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Last week, the US Food and Drug Administration published a final rule that updates requirements for what prescription-drug information must disclose about potential effects for pregnant and breastfeeding women and their babies. And last month, the agency released Drug Trials Snapshots, which is part of a pilot project to help consumers learn more about the clinical trials upon which new drugs’ approvals are based.
The latest edition of the Labor Department’s regulatory agenda offers a mixed bag of unaddressed workplace hazards and slipped deadlines, as well as a few new topics for possible regulatory action to protect workers.
This week’s snapshot of just one work-related fatality in the U.S. This one occurred on November 28 on Staten Island, NY.
New Mexico dairy farm workers face dangerous workplace conditions and fears of retaliation; Chicago passes minimum wage increase; worker dies at Staten Island car dealership; and Philadelphia task force supports paid sick leave.
Recent pieces address President Obama’s remarks on events in Ferguson, an Obamacare program that works but is shutting down, retail workers’ pay, and more.
Wouldn’t it be something if the President’s annual pardoning of a turkey be replaced with an annual Thanksgiving recognition of workers along the food chain?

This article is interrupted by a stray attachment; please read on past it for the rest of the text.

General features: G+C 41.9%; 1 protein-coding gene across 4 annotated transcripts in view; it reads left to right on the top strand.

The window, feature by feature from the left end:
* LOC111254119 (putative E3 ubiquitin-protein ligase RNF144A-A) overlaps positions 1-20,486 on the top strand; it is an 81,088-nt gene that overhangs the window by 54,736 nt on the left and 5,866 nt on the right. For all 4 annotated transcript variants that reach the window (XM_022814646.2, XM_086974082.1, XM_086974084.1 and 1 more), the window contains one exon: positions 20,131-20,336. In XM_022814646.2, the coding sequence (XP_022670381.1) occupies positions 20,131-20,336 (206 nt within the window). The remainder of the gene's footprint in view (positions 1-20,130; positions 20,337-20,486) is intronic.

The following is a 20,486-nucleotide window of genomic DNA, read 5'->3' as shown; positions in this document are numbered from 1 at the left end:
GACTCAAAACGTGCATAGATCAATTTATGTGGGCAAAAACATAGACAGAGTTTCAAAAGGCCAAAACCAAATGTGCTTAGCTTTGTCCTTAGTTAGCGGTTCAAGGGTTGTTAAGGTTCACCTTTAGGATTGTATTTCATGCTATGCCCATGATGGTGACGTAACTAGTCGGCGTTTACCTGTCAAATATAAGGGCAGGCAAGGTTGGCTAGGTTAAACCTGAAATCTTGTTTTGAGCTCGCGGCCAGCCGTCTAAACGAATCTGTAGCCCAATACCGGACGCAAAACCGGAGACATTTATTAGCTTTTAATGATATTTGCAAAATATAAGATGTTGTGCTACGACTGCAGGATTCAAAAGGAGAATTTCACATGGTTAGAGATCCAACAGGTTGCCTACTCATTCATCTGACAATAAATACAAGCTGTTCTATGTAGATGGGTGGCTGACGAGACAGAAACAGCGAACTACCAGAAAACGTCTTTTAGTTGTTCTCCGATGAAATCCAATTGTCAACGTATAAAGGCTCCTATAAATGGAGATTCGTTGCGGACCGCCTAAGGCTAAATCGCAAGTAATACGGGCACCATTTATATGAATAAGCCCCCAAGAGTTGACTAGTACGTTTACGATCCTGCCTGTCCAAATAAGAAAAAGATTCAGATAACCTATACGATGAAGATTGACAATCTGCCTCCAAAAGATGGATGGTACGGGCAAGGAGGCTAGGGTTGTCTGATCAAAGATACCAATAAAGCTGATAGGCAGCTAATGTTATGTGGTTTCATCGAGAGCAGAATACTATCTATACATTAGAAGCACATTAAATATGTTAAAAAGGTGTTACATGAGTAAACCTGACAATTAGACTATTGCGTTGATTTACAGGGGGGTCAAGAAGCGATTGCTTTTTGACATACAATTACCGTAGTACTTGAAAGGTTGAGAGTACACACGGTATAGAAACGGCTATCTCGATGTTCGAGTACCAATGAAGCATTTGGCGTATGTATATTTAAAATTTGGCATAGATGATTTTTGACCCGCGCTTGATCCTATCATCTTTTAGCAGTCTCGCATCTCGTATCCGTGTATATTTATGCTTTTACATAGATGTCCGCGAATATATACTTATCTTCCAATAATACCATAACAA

Children who have the opportunity to attend full-day preschool programs, versus part-day programs, tend to score higher on school readiness measures such as language, math, socio-emotional development and physical health, according to a recent study. So, why is this finding important to public health? Because education has literally been described as an “elixir” for lifelong health and wellbeing.
Months before the first case of Ebola was diagnosed in Texas, the state’s public health laboratory had begun preparing for the disease to reach U.S. shores. And while the virus itself is an uncommon threat in this country, the response of the nation’s public health laboratory system wasn’t uncommon at all — in fact, protecting people’s health from such grave threats is exactly what public health laboratorians are trained to do.
Four workers from DuPont’s La Porte, TX facility are dead. Their employer makes hundreds of millions on its behavior-based, blame the worker safety program. Federal investigators will find that the catastrophe occurred because of decisions made far up the chain of command, not unsafe behaviors by the victims.